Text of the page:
Cultural Revolution – Thought Illusions


Cultural Revolution – Thought Illusions


         Imagine memorizing large amounts of material to pass your educational institution’s final examination.  A passing mark will secure you employment and future prosperity.

Now conceive of circumstances that reveal everything you have learned is false.

What do you feel, think, and do?

Does this read like the plot to a Fantasy novel?

         Years ago, on an academic trip to China, my “guide” told me this personal story.  The Cultural Revolution had produced many state sponsored books with stories consistent with the current social culture.


     After the Revolution, there was a transition period of rewriting educational material.   My guide was caught in the gap.

During the same trip, I was asked to ‘teach’ classes to the University students.  One of the topics presented was “How do you teach infant care?”  My first impression of the assignment was to produce a list of actions required in infant care. The medical director quickly dissolved me of this interpretation and refocused my thoughts to the “HOW DO YOU TEACH” request.

One of the side effects of the state run education was to discourage collaboration of thought and admittance of problems resulting in an inability to synthesize information.  In other words the state system had discouraged critical thinking.   Students at the University level were able to repeat word for word from their text and lectures.  They were able to pass the state run exams, but they were NOT able to pass some of the Western style National examinations.

The students did not require more information.  They needed to learn ‘how to’ acquire information’.  Least you blame China for a repressive system, remember it was the Medical Director requesting my intervention.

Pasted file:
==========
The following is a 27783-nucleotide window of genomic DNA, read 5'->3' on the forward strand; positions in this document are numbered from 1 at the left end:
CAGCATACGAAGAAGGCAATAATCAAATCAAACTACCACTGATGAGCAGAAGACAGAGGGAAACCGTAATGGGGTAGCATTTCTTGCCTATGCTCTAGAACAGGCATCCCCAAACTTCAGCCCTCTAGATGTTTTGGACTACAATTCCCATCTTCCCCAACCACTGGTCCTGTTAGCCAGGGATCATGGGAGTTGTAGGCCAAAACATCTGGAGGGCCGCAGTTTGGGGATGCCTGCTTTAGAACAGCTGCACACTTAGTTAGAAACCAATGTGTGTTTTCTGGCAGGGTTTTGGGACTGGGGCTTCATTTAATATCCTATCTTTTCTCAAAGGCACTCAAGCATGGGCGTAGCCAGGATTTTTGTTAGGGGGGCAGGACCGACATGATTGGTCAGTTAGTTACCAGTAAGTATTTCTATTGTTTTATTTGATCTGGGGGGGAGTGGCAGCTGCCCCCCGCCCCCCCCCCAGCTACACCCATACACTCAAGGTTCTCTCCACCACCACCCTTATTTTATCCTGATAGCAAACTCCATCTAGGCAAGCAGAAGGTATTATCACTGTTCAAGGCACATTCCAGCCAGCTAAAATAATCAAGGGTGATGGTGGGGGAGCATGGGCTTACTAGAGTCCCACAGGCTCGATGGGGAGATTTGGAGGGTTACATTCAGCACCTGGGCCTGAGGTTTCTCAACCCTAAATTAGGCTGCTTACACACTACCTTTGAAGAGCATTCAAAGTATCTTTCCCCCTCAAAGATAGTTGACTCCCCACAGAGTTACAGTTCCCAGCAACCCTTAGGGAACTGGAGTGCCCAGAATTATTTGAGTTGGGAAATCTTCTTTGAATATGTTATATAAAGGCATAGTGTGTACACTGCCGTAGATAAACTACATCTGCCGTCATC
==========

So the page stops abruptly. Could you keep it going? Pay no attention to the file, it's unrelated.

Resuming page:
Within most cultures, including the USA, there exist similar ‘Red Books’ on cultural approved topics that inhibit critical thinking.  Hopefully our institutions are also filled with Directors willing to be the change needed.


4 responses »

  1. This is a thought provoking post Dianne. I do believe as an educator, myself, what I have found to be happening is that critical thinking skills are being watered down in general on a global scale. No one is being encouraged to think for themselves anymore.


  2. Good post. Personally, I find university far too easy. It asks only surface-level questions, and I think the reason…well…everyone has known it for thousands of years. True knowledge is something you’ll never share, and all we’re doing is passing around pieces of recycled discourse. Now, standardisation is great…when it comes to consistency. Too many people do badly in school, however, because what they provide is not compatible with the framework by which their contributions are measured. Until someone convinces me otherwise – which will be never – I’ll say some things you not only can’t test, but you shouldn’t test.


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